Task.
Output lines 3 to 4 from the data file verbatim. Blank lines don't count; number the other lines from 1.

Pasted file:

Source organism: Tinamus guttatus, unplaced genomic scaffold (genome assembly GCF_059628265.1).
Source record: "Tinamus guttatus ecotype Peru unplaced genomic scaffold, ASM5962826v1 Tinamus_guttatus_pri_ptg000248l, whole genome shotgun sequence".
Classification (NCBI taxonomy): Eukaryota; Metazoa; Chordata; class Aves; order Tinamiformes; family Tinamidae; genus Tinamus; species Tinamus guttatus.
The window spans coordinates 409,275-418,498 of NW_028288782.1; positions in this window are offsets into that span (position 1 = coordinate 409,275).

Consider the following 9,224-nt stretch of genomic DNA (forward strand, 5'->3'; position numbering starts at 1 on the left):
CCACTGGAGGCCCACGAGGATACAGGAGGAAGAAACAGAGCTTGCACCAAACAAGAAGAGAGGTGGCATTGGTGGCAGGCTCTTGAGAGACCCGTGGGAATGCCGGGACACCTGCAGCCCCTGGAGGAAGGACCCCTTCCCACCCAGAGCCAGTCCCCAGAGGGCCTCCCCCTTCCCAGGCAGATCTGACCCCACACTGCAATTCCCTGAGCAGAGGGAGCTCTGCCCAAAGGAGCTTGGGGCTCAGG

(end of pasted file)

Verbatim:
Classification (NCBI taxonomy): Eukaryota; Metazoa; Chordata; class Aves; order Tinamiformes; family Tinamidae; genus Tinamus; species Tinamus guttatus.
The window spans coordinates 409,275-418,498 of NW_028288782.1; positions in this window are offsets into that span (position 1 = coordinate 409,275).